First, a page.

PRC’s Rendition of Ragtime, As Reimagined by Director Zi Alikhan, Is Gutsy and Fresh

Ragtime stars AnnEliza Canning as Sarah and Fergie L. Phillipe as Coalhouse (photo by HuthPhoto)
Ragtime stars AnnEliza Canning-Skinner as Sarah and Fergie L. Phillipe as Coalhouse (photo by HuthPhoto)

Your sword can be a sermon, or the power of the pen.
Teach every child to raise his voice, and then, my brothers, then
Will justice be demanded by ten million righteous men.
Make them hear you.

Lyricist Lynn Ayrens from the song,
Make Them Hear You” from Ragtime

The more things change, the more they remain the same. Set in early 20th century America, PlayMakers Repertory Company’s current production of Ragtime embodies issues that are still relevant more than 100 years later — distrust and dislike of immigrants and the exploitation of their labor, women’s rights, and racial prejudice and the violence that it engenders. Lighthearted moments interwoven with these serious themes provide the counterpoint that makes Ragtime a timeless piece of theater.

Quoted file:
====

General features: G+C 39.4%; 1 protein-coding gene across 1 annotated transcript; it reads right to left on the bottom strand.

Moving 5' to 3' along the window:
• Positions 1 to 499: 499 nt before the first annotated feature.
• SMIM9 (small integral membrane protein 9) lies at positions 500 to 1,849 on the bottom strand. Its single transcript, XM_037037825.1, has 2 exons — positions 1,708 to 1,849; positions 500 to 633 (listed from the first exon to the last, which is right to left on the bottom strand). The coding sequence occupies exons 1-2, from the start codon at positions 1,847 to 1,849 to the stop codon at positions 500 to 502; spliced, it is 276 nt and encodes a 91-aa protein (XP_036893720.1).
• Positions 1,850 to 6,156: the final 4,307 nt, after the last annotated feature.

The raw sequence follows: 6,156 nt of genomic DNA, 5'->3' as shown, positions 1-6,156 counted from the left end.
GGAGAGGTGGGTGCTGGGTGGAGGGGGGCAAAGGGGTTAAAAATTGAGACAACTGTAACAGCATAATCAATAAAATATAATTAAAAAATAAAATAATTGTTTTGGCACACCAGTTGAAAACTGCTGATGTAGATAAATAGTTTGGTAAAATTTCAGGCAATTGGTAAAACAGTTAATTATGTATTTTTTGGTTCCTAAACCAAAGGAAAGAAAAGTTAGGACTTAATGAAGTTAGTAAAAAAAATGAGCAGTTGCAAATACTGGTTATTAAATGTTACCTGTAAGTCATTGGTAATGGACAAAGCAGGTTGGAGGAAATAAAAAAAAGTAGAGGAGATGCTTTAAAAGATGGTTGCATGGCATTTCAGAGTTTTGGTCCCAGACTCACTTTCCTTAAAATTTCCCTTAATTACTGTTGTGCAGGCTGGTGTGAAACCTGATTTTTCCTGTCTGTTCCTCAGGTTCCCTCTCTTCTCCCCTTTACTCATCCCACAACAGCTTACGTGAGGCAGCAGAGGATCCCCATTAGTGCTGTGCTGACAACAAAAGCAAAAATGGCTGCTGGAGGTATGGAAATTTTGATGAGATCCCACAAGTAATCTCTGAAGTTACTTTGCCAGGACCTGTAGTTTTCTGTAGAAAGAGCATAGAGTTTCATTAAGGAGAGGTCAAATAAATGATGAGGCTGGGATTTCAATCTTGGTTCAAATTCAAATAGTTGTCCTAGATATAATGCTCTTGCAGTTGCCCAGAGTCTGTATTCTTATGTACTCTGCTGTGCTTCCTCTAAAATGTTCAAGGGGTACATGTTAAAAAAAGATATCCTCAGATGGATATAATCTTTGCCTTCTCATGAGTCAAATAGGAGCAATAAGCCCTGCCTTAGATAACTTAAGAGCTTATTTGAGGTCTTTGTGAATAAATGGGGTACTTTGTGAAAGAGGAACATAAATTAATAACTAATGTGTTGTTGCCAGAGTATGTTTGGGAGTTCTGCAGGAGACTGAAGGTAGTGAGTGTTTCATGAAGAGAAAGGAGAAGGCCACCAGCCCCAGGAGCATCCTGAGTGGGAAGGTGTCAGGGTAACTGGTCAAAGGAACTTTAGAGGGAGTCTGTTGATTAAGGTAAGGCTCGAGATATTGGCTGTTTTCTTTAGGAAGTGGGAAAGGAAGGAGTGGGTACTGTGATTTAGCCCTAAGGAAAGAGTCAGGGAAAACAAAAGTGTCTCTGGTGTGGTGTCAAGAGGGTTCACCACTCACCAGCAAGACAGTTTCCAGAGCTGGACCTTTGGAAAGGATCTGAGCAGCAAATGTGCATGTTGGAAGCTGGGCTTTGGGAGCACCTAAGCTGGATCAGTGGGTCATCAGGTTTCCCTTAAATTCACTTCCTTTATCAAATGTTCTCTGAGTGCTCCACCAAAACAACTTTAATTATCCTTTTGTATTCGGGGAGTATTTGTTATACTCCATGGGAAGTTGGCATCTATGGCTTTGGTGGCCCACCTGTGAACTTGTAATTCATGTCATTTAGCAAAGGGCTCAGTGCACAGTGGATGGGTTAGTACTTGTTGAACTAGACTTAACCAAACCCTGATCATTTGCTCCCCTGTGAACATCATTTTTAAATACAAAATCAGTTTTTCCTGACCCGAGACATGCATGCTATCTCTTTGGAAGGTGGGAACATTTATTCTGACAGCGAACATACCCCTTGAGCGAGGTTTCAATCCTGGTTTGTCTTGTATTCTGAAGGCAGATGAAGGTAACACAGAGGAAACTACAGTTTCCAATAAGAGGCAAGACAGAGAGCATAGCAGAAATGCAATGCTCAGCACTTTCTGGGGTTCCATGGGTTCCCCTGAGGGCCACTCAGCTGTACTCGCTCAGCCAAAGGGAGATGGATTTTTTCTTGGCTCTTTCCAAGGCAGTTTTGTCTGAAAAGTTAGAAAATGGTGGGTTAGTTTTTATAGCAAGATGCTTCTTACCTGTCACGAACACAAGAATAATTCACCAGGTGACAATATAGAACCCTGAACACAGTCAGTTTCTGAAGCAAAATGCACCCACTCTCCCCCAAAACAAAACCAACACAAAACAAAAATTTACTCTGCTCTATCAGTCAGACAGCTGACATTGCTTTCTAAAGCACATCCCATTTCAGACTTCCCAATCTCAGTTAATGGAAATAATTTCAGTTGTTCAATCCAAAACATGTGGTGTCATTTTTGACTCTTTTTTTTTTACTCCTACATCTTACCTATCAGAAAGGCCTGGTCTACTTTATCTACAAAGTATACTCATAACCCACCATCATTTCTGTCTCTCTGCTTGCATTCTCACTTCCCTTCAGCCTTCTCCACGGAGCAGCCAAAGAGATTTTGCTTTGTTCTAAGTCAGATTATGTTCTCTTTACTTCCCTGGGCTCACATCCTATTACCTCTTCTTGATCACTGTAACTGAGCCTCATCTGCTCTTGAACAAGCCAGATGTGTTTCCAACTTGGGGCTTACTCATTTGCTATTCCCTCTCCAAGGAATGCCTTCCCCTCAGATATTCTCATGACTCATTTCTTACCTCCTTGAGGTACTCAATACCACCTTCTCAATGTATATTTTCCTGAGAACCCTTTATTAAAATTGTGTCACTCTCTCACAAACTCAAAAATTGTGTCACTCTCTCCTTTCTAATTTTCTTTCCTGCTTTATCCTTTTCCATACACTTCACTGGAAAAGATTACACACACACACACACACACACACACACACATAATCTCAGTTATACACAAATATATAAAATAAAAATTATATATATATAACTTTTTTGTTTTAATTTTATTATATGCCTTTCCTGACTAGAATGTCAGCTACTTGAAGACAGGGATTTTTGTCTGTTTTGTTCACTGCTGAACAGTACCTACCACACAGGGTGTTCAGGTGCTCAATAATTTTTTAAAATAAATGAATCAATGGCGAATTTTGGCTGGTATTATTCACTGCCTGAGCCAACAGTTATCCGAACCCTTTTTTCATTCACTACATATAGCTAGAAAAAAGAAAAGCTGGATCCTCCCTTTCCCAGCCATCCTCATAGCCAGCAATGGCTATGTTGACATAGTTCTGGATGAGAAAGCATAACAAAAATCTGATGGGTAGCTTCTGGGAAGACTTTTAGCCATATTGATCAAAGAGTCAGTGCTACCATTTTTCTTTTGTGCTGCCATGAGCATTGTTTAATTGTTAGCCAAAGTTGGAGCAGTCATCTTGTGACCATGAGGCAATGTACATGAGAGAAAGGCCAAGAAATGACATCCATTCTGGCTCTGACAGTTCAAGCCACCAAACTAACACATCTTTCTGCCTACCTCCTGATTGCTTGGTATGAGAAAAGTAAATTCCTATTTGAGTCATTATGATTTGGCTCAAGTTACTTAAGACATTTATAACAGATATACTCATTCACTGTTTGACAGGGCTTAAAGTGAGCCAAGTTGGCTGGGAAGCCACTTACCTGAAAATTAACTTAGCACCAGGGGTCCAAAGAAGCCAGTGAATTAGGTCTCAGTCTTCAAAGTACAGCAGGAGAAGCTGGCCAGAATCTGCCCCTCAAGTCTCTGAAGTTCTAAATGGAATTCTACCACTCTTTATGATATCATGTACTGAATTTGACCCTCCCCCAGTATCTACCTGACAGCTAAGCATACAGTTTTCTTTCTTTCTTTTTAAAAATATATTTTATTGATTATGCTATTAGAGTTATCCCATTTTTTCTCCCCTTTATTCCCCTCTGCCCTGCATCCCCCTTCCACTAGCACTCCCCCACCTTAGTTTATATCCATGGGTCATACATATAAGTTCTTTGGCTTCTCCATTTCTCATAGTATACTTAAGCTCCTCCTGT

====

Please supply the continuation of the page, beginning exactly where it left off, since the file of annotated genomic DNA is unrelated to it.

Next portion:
Based on E.L. Doctorow’s popular 1975 historical novel of the same name, the musical features music by Stephen Flaherty, lyrics by Lynn Ahrens, and a book by Terrence McNally. Ragtime distills Doctorow’s complex narrative into songs and dialogue, weaving fictional and historical figures into the account.

We follow three families: the upper middle-class white family in New Rochelle (“Where there were no Negroes and there were no immigrants …”) consisting of Father, Mother, Younger Brother, Grandfather, and Little Boy; the Jewish immigrant artist Tateh and Little Girl; and Coalhouse Walker, a well-to-do Harlem piano player, his lover Sarah, and their infant son. These characters interact with the likes of anarchist Emma Goldman, automobile manufacturer Henry Ford, educator Booker T. Washington, financier J.P. Morgan, and magician Harry Houdini.

Lauren Kennedy makes her PlayMakers Rep debut, playing Mother in Ragtime (photo by HuthPhoto)

Most of us have already seen at least one production of Ragtime locally, on Broadway, or on PBS. But PlayMakers Repertory Company’s interpretation of the Tony Award®-winning musical is gutsy and fresh, under the direction of Zi Alikhan and a strong creative team. More specifically, Alikhan and scenic designer Mark Wendland have collaborated to use the Paul Green Theatre in an unusual and innovative way — placing the different locations (New York, Harlem, New Rochelle, etc.) behind, beside, and above the audience seating. The actors appear in modern clothes, heightening the comparison between America in 1906 and America today.